The “typical” Catholic

We have to be recognized as Christians and Catholics by the way we live our lives.

In a podcast I was listening to, the host said that the early Christians and Catholics could be easily recognized in ancient times. They were easily recognized not because of their appearances or the clothes they were wearing, but through the lives they were living.

The early Christians and Catholics not only helped the poor, but cared for the poor. Some even chose to leave their rich and comfortable lives to live with the poor, be with them, provide for them, comfort them, and care for them. 

They took to heart what Jesus said to the man in today’s Gospel reading:

“He replied and said to him, ‘Teacher, all of [the commandments] I have observed from my youth.’ Jesus, looking at him, loved him and said to him, ‘You are lacking in one thing. Go, sell what you have, and give to [the] poor and you will have treasure in heaven; then come, follow me.’” — Mark 10:20-21

Today, we, the “typical” Catholics follow the ten commandments. We pray only to One God, go to mass on Sundays, and respect and honor our parents. We do not steal, commit adultery, kill, or bear false witness.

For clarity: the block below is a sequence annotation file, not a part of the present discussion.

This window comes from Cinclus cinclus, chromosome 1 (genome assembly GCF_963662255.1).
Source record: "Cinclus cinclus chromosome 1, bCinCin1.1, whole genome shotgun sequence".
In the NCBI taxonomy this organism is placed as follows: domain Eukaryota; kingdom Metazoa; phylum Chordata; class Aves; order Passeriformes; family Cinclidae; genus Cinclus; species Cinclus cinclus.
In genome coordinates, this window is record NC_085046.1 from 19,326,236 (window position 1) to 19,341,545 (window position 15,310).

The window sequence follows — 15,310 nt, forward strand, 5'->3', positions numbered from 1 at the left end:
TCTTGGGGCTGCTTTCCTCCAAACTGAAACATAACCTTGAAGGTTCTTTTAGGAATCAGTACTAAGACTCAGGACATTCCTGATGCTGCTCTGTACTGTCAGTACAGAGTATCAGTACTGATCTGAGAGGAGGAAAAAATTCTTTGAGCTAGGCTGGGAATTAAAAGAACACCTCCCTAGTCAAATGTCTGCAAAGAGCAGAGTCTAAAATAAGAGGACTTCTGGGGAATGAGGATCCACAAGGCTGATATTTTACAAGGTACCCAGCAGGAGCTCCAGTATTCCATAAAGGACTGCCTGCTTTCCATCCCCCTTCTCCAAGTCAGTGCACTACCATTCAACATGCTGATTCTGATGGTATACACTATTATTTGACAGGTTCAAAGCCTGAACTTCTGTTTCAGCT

Unlike the early Christians and Catholics, we cannot easily be recognized unless we make the sign of the cross. We no longer live like true followers of Jesus.

If we truly wish to be true followers of Jesus, we have to do more than follow the ten commandments. We have to truly love God and our neighbors — even if it means leaving our homes, sharing our possessions, getting dirty, and even leaving everything behind.

We have to be recognized as Christians and Catholics not only by the sign of the cross (which, by the way, is a reminder for us that we pray in the name of the Father and of the Son and of the Holy Spirit), by the Scripture verses we memorized, or by how frequently we go to Church. 

We have to be recognized as Christians and Catholics by the way we live our lives. We have to be recognized as Christians and Catholics by the way we love our neighbors, especially the poor and the poor in spirit.

A question we can ask ourselves: “What am I doing for others?”


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